A general linear optimization algorithm based upon labeling and factorizing of basic paths on RPM network Public Deposited

http://ir.library.oregonstate.edu/concern/graduate_thesis_or_dissertations/0z709160v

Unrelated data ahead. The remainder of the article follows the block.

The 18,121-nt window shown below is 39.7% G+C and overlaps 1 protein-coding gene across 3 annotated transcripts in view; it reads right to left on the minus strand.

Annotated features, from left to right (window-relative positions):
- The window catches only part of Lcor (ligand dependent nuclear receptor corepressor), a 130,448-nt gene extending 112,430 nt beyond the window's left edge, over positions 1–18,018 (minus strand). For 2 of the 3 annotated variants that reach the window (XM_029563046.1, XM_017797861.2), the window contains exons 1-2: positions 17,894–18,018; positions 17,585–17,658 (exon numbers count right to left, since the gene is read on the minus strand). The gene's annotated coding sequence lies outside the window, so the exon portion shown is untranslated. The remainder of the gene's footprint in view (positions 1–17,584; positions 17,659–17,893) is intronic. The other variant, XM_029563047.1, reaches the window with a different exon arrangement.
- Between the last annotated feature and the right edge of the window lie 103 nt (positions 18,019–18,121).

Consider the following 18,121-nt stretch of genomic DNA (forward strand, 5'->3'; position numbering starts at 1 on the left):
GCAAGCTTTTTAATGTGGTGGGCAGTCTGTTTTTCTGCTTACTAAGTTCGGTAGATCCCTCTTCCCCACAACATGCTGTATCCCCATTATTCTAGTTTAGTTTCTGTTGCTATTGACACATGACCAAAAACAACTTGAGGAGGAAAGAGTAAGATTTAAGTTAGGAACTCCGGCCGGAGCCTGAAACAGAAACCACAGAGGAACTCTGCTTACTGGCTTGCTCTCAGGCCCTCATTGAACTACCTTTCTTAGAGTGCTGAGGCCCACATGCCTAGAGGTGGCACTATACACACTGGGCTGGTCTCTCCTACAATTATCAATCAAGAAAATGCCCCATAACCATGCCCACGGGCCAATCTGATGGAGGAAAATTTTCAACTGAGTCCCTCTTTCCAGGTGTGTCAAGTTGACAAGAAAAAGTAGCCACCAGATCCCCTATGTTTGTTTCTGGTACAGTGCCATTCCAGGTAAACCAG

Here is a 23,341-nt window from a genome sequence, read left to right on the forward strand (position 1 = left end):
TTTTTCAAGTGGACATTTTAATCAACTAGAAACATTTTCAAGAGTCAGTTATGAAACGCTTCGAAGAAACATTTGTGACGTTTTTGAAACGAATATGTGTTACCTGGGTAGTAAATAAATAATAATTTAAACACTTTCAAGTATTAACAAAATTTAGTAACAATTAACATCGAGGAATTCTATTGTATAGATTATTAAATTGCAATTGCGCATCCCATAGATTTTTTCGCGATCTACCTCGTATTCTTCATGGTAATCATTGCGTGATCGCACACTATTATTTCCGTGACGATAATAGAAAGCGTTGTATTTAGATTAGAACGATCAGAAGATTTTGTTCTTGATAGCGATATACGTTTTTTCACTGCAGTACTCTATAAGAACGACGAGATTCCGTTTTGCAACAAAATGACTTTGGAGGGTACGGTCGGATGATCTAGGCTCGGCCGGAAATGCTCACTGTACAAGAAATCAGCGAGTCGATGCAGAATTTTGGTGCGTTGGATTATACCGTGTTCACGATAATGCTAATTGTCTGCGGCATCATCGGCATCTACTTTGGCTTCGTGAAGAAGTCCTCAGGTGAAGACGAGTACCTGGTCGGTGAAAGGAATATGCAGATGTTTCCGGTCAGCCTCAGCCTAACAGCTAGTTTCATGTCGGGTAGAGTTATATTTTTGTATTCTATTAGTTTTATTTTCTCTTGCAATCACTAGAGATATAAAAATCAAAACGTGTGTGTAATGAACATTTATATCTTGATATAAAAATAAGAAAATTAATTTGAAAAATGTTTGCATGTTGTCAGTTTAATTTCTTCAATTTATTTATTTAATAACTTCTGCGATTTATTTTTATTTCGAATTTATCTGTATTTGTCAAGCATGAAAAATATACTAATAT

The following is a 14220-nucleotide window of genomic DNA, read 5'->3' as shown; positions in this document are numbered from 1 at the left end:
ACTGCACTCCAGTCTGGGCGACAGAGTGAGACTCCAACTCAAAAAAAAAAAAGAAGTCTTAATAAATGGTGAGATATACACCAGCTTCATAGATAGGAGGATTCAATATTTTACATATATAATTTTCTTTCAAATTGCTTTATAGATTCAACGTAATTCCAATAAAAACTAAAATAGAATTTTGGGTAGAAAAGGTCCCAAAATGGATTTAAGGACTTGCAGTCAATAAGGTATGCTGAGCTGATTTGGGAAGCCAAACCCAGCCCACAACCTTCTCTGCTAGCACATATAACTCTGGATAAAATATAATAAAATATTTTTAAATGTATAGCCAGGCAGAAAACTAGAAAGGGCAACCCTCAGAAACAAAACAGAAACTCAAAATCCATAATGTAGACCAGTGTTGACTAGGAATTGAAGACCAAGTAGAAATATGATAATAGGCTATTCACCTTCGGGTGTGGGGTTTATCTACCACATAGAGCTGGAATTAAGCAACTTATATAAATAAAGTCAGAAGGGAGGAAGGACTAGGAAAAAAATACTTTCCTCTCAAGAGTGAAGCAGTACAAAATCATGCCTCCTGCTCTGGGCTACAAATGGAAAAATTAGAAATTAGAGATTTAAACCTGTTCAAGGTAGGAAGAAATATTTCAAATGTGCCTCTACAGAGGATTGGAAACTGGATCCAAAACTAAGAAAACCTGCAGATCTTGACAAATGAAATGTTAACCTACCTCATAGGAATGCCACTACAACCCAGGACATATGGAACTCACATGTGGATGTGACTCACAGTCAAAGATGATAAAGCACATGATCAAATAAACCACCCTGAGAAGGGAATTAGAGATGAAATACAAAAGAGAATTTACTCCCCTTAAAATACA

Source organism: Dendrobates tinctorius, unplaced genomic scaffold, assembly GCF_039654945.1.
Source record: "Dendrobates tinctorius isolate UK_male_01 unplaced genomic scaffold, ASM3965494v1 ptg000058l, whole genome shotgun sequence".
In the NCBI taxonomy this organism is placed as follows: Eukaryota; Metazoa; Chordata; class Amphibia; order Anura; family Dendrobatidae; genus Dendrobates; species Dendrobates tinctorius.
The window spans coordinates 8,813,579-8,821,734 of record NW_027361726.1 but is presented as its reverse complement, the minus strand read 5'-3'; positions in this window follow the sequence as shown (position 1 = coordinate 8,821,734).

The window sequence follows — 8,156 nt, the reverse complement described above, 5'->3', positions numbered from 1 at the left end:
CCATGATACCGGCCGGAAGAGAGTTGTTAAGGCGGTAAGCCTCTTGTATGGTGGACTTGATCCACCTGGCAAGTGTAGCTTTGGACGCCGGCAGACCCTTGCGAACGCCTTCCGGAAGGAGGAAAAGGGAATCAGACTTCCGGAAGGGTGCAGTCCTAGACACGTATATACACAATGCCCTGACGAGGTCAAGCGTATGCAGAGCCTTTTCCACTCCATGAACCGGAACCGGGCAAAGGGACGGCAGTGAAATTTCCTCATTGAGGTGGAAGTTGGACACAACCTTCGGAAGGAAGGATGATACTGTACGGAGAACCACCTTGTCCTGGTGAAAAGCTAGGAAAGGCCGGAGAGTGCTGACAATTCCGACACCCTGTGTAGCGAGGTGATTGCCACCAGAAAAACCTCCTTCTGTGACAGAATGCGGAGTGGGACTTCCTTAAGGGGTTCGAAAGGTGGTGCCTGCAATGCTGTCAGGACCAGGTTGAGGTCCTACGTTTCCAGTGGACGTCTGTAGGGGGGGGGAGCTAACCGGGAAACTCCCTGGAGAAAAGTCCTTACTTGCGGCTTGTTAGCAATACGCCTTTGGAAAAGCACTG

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  • A new method is developed for solving linear optimization problems based on the RPM network modeling technique which represents the primal and the corresponding dual models simultaneously upon a single graph. The network structure is used to eliminate the need for explicit logical variables and to provide a graphic tool in analyzing the problem. The new algorithm iterates through a finite number of basic solutions working towards optimality (primal) or towards feasibility (dual). At each iteration a set of critical constraints and basic structural variables are identified to form the current basic path network. A solution for the basic variables is obtained through factorization of the basis and used to update the nonbasic network. If the Kuhn-Tucker conditions are not satisfied, the method proceeds with the next iteration unless an unbounded or infeasible solution is encountered. Under the new scheme, the original data remains unchanged throughout the optimization procedure and round-off errors can be kept to a minimum. Furthermore, the basic paths representation used in factorization reduces computer core requirement and permits direct - addressing of pertinent non-basic node data on disk storage. These features are especially appealing in solving large-scale problems even on limited computer hardware. Since the size of the basis is never greater than the size of the basis required by simplex-type algorithms, the new scheme has an advantageous memory storage requirement. Any basic solution (not necessarily optimum or feasible) can be used as a starting point and multipivoting can accelerate the optimization process. In general, the number of iterations and the amount of operations depends on the sparsity of the constrained matrix and the complexity of the problem. Statistical data based on sample experimental results indicate that the new algorithm, on the average, requires less arithmetic operations and no more iterations to reach the final solution than the simplex-type algorithms.
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